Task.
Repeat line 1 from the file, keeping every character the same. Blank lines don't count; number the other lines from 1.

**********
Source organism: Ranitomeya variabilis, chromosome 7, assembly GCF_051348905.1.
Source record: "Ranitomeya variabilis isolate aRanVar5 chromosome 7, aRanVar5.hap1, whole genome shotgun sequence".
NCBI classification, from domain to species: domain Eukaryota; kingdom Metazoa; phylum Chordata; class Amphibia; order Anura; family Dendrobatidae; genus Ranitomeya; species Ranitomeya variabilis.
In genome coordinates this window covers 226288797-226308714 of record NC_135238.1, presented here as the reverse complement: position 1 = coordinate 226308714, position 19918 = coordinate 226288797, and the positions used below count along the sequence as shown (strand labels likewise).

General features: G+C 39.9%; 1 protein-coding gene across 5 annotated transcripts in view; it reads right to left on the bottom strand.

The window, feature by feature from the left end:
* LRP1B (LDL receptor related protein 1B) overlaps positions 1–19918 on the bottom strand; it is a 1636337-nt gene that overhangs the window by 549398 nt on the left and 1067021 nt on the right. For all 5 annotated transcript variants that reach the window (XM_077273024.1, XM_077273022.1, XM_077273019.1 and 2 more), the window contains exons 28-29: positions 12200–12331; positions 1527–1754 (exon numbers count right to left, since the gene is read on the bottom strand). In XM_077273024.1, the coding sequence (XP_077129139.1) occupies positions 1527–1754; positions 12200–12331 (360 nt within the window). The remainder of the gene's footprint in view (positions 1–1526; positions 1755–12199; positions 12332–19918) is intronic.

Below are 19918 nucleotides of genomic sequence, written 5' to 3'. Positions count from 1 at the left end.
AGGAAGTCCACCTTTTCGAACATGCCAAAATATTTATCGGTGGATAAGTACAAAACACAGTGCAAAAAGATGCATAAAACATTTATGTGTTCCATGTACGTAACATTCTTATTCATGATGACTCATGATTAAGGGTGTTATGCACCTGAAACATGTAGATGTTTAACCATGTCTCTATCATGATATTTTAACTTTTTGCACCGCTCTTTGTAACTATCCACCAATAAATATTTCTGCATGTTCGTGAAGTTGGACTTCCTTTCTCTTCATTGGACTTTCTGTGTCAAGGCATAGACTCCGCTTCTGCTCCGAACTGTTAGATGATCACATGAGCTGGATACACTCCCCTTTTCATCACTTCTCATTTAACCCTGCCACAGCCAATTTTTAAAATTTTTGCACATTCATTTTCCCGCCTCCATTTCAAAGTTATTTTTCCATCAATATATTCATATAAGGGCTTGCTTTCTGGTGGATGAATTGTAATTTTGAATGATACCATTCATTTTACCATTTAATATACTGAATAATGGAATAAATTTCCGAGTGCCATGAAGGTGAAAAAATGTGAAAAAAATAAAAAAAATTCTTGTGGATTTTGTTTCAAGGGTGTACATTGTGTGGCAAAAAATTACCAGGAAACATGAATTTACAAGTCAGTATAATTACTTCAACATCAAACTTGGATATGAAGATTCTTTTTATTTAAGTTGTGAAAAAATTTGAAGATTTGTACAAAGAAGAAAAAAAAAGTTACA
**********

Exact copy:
Source organism: Ranitomeya variabilis, chromosome 7, assembly GCF_051348905.1.